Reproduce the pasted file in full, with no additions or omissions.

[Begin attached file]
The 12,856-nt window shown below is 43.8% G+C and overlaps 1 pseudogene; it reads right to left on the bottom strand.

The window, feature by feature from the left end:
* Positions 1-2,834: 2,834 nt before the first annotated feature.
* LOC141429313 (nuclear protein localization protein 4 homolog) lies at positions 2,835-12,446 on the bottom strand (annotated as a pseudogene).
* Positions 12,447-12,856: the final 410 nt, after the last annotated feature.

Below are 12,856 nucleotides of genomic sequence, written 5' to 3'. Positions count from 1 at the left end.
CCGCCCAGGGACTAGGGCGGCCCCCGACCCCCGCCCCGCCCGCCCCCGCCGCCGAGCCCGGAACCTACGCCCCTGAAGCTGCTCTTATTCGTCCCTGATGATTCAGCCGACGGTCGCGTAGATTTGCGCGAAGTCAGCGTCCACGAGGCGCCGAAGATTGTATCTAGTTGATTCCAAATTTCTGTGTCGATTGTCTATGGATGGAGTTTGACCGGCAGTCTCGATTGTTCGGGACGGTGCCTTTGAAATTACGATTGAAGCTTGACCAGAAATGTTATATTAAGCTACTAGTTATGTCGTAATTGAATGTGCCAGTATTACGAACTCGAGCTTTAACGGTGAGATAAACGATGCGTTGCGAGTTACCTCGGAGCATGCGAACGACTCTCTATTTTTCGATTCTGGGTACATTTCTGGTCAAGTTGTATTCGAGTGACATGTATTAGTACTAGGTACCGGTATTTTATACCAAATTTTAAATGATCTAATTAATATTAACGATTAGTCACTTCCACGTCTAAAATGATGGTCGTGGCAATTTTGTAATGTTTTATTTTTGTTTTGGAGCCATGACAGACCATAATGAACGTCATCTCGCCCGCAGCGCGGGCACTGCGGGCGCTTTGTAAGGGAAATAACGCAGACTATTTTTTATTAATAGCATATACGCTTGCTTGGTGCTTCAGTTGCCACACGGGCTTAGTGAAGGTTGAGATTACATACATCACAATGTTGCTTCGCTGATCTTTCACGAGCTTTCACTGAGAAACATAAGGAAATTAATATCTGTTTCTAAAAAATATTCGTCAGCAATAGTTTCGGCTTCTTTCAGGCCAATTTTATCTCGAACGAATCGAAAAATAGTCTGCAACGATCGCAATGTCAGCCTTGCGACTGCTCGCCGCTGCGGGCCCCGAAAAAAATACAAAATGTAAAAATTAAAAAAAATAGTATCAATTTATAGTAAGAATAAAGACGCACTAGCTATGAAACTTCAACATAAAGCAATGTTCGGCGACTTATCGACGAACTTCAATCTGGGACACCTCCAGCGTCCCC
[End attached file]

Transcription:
The 12,856-nt window shown below is 43.8% G+C and overlaps 1 pseudogene; it reads right to left on the bottom strand.

The window, feature by feature from the left end:
* Positions 1-2,834: 2,834 nt before the first annotated feature.
* LOC141429313 (nuclear protein localization protein 4 homolog) lies at positions 2,835-12,446 on the bottom strand (annotated as a pseudogene).
* Positions 12,447-12,856: the final 410 nt, after the last annotated feature.

Below are 12,856 nucleotides of genomic sequence, written 5' to 3'. Positions count from 1 at the left end.
CCGCCCAGGGACTAGGGCGGCCCCCGACCCCCGCCCCGCCCGCCCCCGCCGCCGAGCCCGGAACCTACGCCCCTGAAGCTGCTCTTATTCGTCCCTGATGATTCAGCCGACGGTCGCGTAGATTTGCGCGAAGTCAGCGTCCACGAGGCGCCGAAGATTGTATCTAGTTGATTCCAAATTTCTGTGTCGATTGTCTATGGATGGAGTTTGACCGGCAGTCTCGATTGTTCGGGACGGTGCCTTTGAAATTACGATTGAAGCTTGACCAGAAATGTTATATTAAGCTACTAGTTATGTCGTAATTGAATGTGCCAGTATTACGAACTCGAGCTTTAACGGTGAGATAAACGATGCGTTGCGAGTTACCTCGGAGCATGCGAACGACTCTCTATTTTTCGATTCTGGGTACATTTCTGGTCAAGTTGTATTCGAGTGACATGTATTAGTACTAGGTACCGGTATTTTATACCAAATTTTAAATGATCTAATTAATATTAACGATTAGTCACTTCCACGTCTAAAATGATGGTCGTGGCAATTTTGTAATGTTTTATTTTTGTTTTGGAGCCATGACAGACCATAATGAACGTCATCTCGCCCGCAGCGCGGGCACTGCGGGCGCTTTGTAAGGGAAATAACGCAGACTATTTTTTATTAATAGCATATACGCTTGCTTGGTGCTTCAGTTGCCACACGGGCTTAGTGAAGGTTGAGATTACATACATCACAATGTTGCTTCGCTGATCTTTCACGAGCTTTCACTGAGAAACATAAGGAAATTAATATCTGTTTCTAAAAAATATTCGTCAGCAATAGTTTCGGCTTCTTTCAGGCCAATTTTATCTCGAACGAATCGAAAAATAGTCTGCAACGATCGCAATGTCAGCCTTGCGACTGCTCGCCGCTGCGGGCCCCGAAAAAAATACAAAATGTAAAAATTAAAAAAAATAGTATCAATTTATAGTAAGAATAAAGACGCACTAGCTATGAAACTTCAACATAAAGCAATGTTCGGCGACTTATCGACGAACTTCAATCTGGGACACCTCCAGCGTCCCC